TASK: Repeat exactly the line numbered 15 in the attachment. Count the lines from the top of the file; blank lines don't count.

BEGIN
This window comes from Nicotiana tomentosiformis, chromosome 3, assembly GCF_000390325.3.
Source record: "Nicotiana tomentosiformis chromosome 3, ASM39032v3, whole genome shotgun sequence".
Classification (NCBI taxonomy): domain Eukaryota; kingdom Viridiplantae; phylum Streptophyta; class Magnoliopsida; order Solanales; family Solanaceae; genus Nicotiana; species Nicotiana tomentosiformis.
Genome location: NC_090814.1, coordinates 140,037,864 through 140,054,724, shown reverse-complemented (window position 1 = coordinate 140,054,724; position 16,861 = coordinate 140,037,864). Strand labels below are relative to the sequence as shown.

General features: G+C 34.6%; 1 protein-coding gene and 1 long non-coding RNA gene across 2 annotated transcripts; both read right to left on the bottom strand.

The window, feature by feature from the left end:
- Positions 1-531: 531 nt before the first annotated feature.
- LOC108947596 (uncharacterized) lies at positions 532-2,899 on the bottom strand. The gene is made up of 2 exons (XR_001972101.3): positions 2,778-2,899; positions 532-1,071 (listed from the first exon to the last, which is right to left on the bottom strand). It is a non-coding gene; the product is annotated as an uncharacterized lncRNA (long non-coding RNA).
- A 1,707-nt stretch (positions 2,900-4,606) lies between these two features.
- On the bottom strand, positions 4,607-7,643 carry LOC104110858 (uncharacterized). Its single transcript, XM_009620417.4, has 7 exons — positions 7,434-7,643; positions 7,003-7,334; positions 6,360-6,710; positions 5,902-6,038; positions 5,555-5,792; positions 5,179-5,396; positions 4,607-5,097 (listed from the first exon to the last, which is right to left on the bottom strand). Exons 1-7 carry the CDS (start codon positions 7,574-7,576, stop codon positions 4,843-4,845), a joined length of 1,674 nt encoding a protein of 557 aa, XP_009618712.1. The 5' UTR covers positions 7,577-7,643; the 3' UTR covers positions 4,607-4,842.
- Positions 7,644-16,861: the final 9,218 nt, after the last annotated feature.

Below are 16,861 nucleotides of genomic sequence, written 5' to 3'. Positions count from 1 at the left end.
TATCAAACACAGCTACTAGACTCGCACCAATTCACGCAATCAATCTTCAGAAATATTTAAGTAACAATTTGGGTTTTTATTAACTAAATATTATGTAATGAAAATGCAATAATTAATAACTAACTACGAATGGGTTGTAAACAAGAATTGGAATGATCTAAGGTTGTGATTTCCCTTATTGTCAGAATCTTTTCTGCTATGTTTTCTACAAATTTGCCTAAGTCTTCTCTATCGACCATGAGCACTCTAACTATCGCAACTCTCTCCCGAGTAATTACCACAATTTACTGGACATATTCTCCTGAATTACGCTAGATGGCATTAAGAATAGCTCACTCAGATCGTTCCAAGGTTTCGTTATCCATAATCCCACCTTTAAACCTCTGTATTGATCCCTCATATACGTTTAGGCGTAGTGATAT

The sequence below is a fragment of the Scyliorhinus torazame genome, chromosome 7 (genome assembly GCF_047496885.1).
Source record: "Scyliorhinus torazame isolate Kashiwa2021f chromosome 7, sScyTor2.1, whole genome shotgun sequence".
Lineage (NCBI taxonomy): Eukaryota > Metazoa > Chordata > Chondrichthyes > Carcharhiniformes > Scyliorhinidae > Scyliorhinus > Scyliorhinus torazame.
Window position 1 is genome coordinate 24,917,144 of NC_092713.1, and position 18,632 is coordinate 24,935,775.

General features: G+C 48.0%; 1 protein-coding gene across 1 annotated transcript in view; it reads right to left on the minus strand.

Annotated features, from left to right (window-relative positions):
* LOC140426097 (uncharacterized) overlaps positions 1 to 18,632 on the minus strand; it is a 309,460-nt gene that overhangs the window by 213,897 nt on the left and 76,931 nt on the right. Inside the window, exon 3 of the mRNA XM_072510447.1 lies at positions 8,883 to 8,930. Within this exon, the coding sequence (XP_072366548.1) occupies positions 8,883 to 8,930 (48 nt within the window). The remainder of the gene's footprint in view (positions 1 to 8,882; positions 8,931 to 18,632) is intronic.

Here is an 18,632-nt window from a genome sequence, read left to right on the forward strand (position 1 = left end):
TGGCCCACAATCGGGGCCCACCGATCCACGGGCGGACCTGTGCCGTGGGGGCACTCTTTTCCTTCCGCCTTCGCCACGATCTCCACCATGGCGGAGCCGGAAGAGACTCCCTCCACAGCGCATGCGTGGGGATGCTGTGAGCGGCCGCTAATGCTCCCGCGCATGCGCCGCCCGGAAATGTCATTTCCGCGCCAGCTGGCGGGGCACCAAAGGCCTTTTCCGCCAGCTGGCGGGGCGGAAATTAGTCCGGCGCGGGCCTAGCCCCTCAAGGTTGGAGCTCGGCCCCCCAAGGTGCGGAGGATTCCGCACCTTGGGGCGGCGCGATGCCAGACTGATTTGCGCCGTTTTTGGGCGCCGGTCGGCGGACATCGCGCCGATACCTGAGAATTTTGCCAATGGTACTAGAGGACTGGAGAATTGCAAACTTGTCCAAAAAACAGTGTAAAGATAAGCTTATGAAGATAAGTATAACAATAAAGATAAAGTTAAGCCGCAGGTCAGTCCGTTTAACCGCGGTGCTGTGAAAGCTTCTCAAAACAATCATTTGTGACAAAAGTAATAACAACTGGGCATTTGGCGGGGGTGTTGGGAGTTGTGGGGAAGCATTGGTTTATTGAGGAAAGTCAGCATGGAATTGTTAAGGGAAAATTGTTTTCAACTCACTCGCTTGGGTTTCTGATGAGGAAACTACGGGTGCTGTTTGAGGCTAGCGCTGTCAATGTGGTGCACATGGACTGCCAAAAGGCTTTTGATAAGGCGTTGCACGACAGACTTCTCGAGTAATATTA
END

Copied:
Source record: "Scyliorhinus torazame isolate Kashiwa2021f chromosome 7, sScyTor2.1, whole genome shotgun sequence".